The last step consists of automatically creating a nailboard drawing. This drawing is actually positioned on a large board and the course of the wire harness is shown using nails. This means that the individual wires can be placed onto the board and that the wire harness can be completed. Running Snail has had good experiences with this, as Simson explains: “The lengths of the cables have always been correct in the three-dimensional wire harness; the function installed in Eagle did not always produce this result. We were able to fit the wire harness into the vehicle straight away and we didn’t forget a single cable when doing so.”

EPLAN Harness proD supplies valuable information that is needed when constructing the vehicle at the touch of a button, including how much cable is needed, which colours and which diameters are required.

Thomas Simson summarises it as follows: “It took us a month to go from nothing to a complete harness. This used to take much longer, although the wiring was much smaller. What’s more, the cable lengths were exactly the right length; there was no need to add an extra bit for safety to the cable length. EPLAN Harness proD has brought us significant, measurable advantages. The system manufacturer provided excellent support and we were able to clear up any questions quickly on the telephone. The simple operation allowed us to work productively with the software, even alongside our studies.”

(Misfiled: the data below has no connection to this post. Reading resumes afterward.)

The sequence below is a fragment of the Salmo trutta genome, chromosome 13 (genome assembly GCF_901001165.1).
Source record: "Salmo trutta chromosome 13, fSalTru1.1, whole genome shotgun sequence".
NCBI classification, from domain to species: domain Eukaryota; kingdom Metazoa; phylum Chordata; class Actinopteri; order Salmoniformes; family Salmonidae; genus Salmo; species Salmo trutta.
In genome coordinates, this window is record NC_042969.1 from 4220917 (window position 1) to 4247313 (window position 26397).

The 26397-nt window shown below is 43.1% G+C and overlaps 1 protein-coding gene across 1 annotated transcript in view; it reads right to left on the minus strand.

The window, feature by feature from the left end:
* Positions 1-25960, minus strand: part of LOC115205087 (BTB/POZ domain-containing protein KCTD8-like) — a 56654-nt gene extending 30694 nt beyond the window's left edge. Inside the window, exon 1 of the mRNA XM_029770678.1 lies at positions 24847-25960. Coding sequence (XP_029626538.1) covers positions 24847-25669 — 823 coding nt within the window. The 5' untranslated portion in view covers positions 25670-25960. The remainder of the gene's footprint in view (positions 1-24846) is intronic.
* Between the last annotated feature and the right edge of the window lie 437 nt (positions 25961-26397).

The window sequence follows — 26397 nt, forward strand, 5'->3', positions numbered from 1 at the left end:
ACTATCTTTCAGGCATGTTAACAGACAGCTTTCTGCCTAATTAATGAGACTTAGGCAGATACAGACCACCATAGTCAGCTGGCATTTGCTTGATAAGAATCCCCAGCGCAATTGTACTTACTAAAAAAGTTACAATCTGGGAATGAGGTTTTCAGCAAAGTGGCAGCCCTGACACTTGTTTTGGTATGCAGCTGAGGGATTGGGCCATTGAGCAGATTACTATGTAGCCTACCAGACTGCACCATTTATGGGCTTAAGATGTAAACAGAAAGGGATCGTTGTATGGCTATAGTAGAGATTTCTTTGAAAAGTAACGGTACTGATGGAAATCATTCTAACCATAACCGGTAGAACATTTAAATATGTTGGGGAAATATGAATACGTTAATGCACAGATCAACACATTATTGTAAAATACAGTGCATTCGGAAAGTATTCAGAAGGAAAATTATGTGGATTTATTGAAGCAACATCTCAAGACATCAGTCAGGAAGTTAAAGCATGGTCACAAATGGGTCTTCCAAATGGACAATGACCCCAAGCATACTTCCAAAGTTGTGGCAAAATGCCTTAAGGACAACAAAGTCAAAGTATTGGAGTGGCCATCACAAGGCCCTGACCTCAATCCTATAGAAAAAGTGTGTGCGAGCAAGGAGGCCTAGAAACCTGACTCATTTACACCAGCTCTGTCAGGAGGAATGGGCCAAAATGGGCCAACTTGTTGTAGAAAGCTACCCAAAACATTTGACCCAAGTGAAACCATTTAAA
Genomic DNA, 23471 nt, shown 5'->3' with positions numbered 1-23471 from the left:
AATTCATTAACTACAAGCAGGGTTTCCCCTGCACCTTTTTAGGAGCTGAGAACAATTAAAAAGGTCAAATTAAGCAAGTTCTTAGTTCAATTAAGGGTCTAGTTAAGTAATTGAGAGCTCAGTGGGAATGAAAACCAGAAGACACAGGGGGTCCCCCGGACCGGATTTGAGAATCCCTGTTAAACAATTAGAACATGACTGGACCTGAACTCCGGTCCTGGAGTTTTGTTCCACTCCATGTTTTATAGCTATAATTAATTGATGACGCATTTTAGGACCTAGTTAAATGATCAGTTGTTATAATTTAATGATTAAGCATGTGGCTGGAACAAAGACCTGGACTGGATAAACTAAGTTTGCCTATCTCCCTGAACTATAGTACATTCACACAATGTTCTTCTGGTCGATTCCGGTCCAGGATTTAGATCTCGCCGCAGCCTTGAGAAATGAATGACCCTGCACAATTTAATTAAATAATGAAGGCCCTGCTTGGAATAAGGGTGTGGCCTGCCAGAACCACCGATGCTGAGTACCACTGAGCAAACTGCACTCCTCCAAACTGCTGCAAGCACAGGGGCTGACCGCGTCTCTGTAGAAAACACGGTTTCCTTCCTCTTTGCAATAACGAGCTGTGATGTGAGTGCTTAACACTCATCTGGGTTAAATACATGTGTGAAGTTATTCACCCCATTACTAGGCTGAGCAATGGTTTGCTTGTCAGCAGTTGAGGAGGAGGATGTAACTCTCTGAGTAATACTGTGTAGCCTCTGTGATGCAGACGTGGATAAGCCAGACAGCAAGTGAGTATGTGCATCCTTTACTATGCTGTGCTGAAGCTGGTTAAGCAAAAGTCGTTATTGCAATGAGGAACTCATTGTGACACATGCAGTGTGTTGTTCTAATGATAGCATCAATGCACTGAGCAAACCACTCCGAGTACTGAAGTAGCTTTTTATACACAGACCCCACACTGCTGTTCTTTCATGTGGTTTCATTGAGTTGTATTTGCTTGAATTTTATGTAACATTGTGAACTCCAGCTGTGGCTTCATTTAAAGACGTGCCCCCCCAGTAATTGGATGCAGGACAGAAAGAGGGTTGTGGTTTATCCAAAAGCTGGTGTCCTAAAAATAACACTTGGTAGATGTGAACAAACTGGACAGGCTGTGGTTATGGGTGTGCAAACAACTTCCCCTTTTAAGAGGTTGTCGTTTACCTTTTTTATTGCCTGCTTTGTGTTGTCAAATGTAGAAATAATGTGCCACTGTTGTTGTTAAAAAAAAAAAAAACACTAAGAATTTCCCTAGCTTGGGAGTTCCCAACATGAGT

Leave a Reply

Fill in your details below or click an icon to log in:

WordPress.com Logo

You are commenting using your WordPress.com account. Log Out /  Change )

Google+ photo

You are commenting using your Google+ account. Log Out /  Change )

Twitter picture

You are commenting using your Twitter account. Log Out /  Change )

Facebook photo

You are commenting using your Facebook account. Log Out /  Change )

Connecting to %s

Create a website or blog at WordPress.com

Up ↑

%d bloggers like this: